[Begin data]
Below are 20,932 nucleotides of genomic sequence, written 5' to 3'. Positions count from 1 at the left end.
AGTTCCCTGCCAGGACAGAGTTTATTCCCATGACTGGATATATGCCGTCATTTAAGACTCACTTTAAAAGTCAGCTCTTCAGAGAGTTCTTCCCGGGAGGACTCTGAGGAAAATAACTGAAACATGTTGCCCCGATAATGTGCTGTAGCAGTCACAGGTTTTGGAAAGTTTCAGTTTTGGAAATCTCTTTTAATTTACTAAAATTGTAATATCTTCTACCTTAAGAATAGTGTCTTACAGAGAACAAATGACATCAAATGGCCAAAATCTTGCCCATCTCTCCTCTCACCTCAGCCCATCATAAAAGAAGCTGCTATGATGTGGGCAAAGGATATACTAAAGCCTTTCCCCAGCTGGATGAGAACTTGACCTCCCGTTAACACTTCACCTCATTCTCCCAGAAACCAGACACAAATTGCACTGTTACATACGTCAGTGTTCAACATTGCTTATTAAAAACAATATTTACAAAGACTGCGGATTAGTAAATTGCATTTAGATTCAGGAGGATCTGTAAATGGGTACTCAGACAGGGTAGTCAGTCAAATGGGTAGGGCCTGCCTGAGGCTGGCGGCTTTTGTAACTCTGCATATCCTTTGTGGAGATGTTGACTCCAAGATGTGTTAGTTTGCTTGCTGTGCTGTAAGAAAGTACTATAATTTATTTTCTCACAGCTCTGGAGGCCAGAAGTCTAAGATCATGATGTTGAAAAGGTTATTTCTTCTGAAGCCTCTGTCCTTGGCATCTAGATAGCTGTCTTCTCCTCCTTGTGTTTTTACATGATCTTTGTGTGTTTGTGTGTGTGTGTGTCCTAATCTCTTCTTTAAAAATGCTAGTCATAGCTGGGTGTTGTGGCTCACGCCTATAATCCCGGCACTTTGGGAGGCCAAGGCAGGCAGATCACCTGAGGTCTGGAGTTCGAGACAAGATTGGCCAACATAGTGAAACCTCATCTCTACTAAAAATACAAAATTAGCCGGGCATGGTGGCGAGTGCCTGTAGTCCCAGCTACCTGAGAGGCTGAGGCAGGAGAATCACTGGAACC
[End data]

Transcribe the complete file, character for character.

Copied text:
Below are 20,932 nucleotides of genomic sequence, written 5' to 3'. Positions count from 1 at the left end.
AGTTCCCTGCCAGGACAGAGTTTATTCCCATGACTGGATATATGCCGTCATTTAAGACTCACTTTAAAAGTCAGCTCTTCAGAGAGTTCTTCCCGGGAGGACTCTGAGGAAAATAACTGAAACATGTTGCCCCGATAATGTGCTGTAGCAGTCACAGGTTTTGGAAAGTTTCAGTTTTGGAAATCTCTTTTAATTTACTAAAATTGTAATATCTTCTACCTTAAGAATAGTGTCTTACAGAGAACAAATGACATCAAATGGCCAAAATCTTGCCCATCTCTCCTCTCACCTCAGCCCATCATAAAAGAAGCTGCTATGATGTGGGCAAAGGATATACTAAAGCCTTTCCCCAGCTGGATGAGAACTTGACCTCCCGTTAACACTTCACCTCATTCTCCCAGAAACCAGACACAAATTGCACTGTTACATACGTCAGTGTTCAACATTGCTTATTAAAAACAATATTTACAAAGACTGCGGATTAGTAAATTGCATTTAGATTCAGGAGGATCTGTAAATGGGTACTCAGACAGGGTAGTCAGTCAAATGGGTAGGGCCTGCCTGAGGCTGGCGGCTTTTGTAACTCTGCATATCCTTTGTGGAGATGTTGACTCCAAGATGTGTTAGTTTGCTTGCTGTGCTGTAAGAAAGTACTATAATTTATTTTCTCACAGCTCTGGAGGCCAGAAGTCTAAGATCATGATGTTGAAAAGGTTATTTCTTCTGAAGCCTCTGTCCTTGGCATCTAGATAGCTGTCTTCTCCTCCTTGTGTTTTTACATGATCTTTGTGTGTTTGTGTGTGTGTGTGTCCTAATCTCTTCTTTAAAAATGCTAGTCATAGCTGGGTGTTGTGGCTCACGCCTATAATCCCGGCACTTTGGGAGGCCAAGGCAGGCAGATCACCTGAGGTCTGGAGTTCGAGACAAGATTGGCCAACATAGTGAAACCTCATCTCTACTAAAAATACAAAATTAGCCGGGCATGGTGGCGAGTGCCTGTAGTCCCAGCTACCTGAGAGGCTGAGGCAGGAGAATCACTGGAACC